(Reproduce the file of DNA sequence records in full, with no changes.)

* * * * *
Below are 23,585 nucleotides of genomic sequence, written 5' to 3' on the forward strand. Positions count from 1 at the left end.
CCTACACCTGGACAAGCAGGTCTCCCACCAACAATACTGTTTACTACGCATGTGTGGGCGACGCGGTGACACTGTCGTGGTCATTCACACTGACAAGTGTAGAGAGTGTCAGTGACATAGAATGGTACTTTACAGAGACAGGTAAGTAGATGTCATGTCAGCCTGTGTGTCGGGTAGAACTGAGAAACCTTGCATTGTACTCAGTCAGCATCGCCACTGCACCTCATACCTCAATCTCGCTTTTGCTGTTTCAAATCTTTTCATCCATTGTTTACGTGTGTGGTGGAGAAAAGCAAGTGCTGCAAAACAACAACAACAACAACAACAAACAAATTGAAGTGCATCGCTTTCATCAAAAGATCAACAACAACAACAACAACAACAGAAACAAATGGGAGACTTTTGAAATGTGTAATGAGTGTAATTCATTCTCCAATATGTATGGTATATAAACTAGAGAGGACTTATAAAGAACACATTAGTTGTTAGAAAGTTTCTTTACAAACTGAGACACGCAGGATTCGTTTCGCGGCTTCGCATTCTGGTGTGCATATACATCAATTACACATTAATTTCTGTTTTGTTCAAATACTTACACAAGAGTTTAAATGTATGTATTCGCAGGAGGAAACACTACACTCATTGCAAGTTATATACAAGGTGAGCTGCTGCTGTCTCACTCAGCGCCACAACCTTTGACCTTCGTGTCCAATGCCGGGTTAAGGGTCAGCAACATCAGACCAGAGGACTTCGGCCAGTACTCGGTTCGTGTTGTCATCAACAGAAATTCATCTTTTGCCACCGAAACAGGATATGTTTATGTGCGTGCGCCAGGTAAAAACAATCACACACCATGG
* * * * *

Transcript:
Below are 23,585 nucleotides of genomic sequence, written 5' to 3' on the forward strand. Positions count from 1 at the left end.
CCTACACCTGGACAAGCAGGTCTCCCACCAACAATACTGTTTACTACGCATGTGTGGGCGACGCGGTGACACTGTCGTGGTCATTCACACTGACAAGTGTAGAGAGTGTCAGTGACATAGAATGGTACTTTACAGAGACAGGTAAGTAGATGTCATGTCAGCCTGTGTGTCGGGTAGAACTGAGAAACCTTGCATTGTACTCAGTCAGCATCGCCACTGCACCTCATACCTCAATCTCGCTTTTGCTGTTTCAAATCTTTTCATCCATTGTTTACGTGTGTGGTGGAGAAAAGCAAGTGCTGCAAAACAACAACAACAACAACAACAAACAAATTGAAGTGCATCGCTTTCATCAAAAGATCAACAACAACAACAACAACAACAGAAACAAATGGGAGACTTTTGAAATGTGTAATGAGTGTAATTCATTCTCCAATATGTATGGTATATAAACTAGAGAGGACTTATAAAGAACACATTAGTTGTTAGAAAGTTTCTTTACAAACTGAGACACGCAGGATTCGTTTCGCGGCTTCGCATTCTGGTGTGCATATACATCAATTACACATTAATTTCTGTTTTGTTCAAATACTTACACAAGAGTTTAAATGTATGTATTCGCAGGAGGAAACACTACACTCATTGCAAGTTATATACAAGGTGAGCTGCTGCTGTCTCACTCAGCGCCACAACCTTTGACCTTCGTGTCCAATGCCGGGTTAAGGGTCAGCAACATCAGACCAGAGGACTTCGGCCAGTACTCGGTTCGTGTTGTCATCAACAGAAATTCATCTTTTGCCACCGAAACAGGATATGTTTATGTGCGTGCGCCAGGTAAAAACAATCACACACCATGG